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Works Thomas Girtin and Joseph Mallord William Turner after John Robert Cozens

Lake Trasimeno

1794 - 1797

Primary Image: TG0640: Thomas Girtin (1775–1802) and Joseph Mallord William Turner (1775–1851) after John Robert Cozens (1752–97), Lake Trasimeno, 1794–97, graphite and watercolour on wove paper, 19.3 × 24.7 cm, 7 ⅝ × 9 ¾ in. Tate, Turner Bequest CCCLXXV, 22 (D36543).

Photo courtesy of Tate (All Rights Reserved)

Thomas Girtin (1775-1802) and Joseph Mallord William Turner (1775-1851) after John Robert Cozens (1752-1797)
  • Lake Trasimeno
1794 - 1797
Medium and Support
Graphite and watercolour on wove paper
19.3 × 24.7 cm, 7 ⅝ × 9 ¾ in

‘Lake of Perugia ancient Thra[?simeno]’ on the back, by (?) Thomas Girtin

Object Type
Collaborations; Monro School Copy
Subject Terms
Italian View: Umbria; Lake Scenery

Catalogue Number
Description Source(s)
Viewed in December 2017


Dr Thomas Monro (1759–1833); his posthumous sale, Christie's, 26–28 June and 1–2 July 1833 (day and lot number not known); bought by Joseph Mallord William Turner (1775–1851); accepted by the nation as part of the Turner Bequest, 1856


Finberg, 1909, vol.2, p.1235 as '"Lake of Perugia..." Perhaps Lake Trasimeno in Perugia' by Thomas Girtin; Wilton, 1984a, p.17 as 'Lake of Perugia antient Thrasimene'; Turner Online as 'Lake Trasimene' by Joseph Mallord William Turner and Thomas Girtin (Accessed 08/09/2022)

About this Work

This rather slight and damaged view of Lake Trasimeno in Umbria is mounted in an album of watercolours bought by Joseph Mallord William Turner (1775–1851) at the posthumous sale of Dr Thomas Monro (1759–1833) (Exhibitions: Christie’s, 28 June 1833, lot 78). The sixty-four drawings were the outcome of a unique collaboration between Girtin and Turner working together at Monro’s London home at the Adelphi. Here the artists were employed across three winters, probably between 1794 and 1797, to make ‘finished drawings’ from the ‘Copies’ of the ‘outlines or unfinished drawings of Cozens’ and other artists, amateur and professional, either from Monro’s collection or lent for the purpose. As the two young artists later recalled, Girtin generally ‘drew in outlines and Turner washed in the effects’. ‘They went at 6 and staid till Ten’, which may account for the generally monochrome appearance of the works, and, as the diarist Joseph Farington (1747–1821) reported, Turner received ‘3s. 6d each night’, though ‘Girtin did not say what He had’ (Farington, Diary, 12 November 1798).1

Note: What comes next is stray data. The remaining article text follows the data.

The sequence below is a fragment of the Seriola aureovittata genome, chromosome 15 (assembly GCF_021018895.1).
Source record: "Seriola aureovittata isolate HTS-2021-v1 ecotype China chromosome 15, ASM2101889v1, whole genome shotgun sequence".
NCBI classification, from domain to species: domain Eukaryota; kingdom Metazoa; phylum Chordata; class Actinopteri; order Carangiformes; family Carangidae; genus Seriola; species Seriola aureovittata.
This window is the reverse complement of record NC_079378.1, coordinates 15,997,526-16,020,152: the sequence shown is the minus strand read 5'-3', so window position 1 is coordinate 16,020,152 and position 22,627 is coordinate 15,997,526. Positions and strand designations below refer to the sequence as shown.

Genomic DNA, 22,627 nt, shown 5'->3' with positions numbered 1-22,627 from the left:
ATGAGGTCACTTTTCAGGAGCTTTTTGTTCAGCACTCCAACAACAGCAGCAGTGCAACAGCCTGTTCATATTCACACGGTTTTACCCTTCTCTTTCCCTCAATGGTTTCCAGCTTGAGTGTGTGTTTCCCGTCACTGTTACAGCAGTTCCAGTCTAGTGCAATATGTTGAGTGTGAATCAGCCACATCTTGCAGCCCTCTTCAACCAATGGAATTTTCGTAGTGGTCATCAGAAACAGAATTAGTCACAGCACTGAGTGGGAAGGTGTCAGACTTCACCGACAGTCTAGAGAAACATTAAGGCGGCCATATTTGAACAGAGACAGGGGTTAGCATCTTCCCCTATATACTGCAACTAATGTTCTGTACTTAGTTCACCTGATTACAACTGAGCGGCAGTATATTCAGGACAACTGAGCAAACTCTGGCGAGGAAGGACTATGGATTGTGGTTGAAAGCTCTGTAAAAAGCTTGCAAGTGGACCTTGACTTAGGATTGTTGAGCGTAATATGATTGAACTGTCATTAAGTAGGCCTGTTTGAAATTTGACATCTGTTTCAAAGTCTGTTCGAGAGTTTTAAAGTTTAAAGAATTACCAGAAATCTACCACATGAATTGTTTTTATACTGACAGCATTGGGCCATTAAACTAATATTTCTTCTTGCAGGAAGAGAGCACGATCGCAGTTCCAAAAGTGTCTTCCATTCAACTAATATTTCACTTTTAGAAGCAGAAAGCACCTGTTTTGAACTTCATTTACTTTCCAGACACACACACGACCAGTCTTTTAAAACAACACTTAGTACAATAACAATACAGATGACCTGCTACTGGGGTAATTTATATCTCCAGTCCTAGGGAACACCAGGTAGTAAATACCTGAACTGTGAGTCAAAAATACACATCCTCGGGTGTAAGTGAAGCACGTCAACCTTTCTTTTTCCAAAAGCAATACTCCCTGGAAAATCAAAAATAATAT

Lake of Perugia (Lake Trasimeno), between Florence and Rome

The Monro School view of Lake Trasimeno is based on a composition by John Robert Cozens (1752–97) that is known from a small monochrome watercolour (see figure 1) (Bell and Girtin, 1935, no.90). The status of that work is far from clear: was it made on the spot or was it part of a set of sketch-like studio works produced on commission (Sloan, 1986, p.124)? On balance, I suspect the latter and that although both works measure roughly the same, the Monro School view was probably worked from another source that has subsequently been lost. This is likely to have been a sketch made during Cozens’ first Italian trip, between November 1776 and March 1779. The auction of the artist’s work held in July 1794 contained twenty-seven ‘books of sketches’ and many hundreds of drawings made on his travels, and, as Kim Sloan has argued, given that Monro’s posthumous sale included only a few sketches by Cozens, the patron must have borrowed much of the material from which Girtin and Turner worked (Sloan and Joyner, 1993, pp.81–82).2 The fact that Cozens did not make a watercolour from his sketch was perhaps the attraction for Monro, who was thus able to commission a finished composition that, potentially at least, might evoke something of the historical significance of the site – the battle in the Second Punic War at which the Carthaginian general Hannibal defeated the Roman army – though the outcome is actually one of the slightest drawings in the albums that Monro assembled.

The album containing this drawing was sold in 1833 as the work of Turner, but the cataloguer of the Turner Bequest, Alexander Finberg, thought that Girtin alone was responsible for many of the watercolours, whilst more recently Andrew Wilton has established their joint authorship (Finberg, 1909, vol.2, p.1235; Wilton, 1984a, pp.8–23). Identifying the division of labour within Monro School drawings is considerably helped, as here, when the colour washes leave much of the pencil work showing through. The quality of Girtin’s pencil work is not of the highest standard, however, being hard and unvarying, and Turner’s washes are also comparatively slight. Indeed, although the sky is gently washed in, which is not always the case, there are signs that the work was simply not completed – or, perhaps more accurately, was not taken to its usual level of finish. In general, I am inclined to believe that such a falling off of standards in the Monro School subjects resulted from the time pressures placed on Turner and Girtin, rather than indicating the intervention of other, anonymous hands in the work. Moreover, the poor quality of a given watercolour, in itself, does not indicate that it departed from the division of labour that the two artists themselves described to Farington in 1798.

by Greg Smith

Place depicted


  1. 1 The full diary entry, giving crucial details of the artists’ work at Monro’s house, is transcribed in the Documents section of the Archive (1798 – Item 2).
  2. 2 A full record of the sale is available in the Documents section of the Archive (1794 – Item 1)

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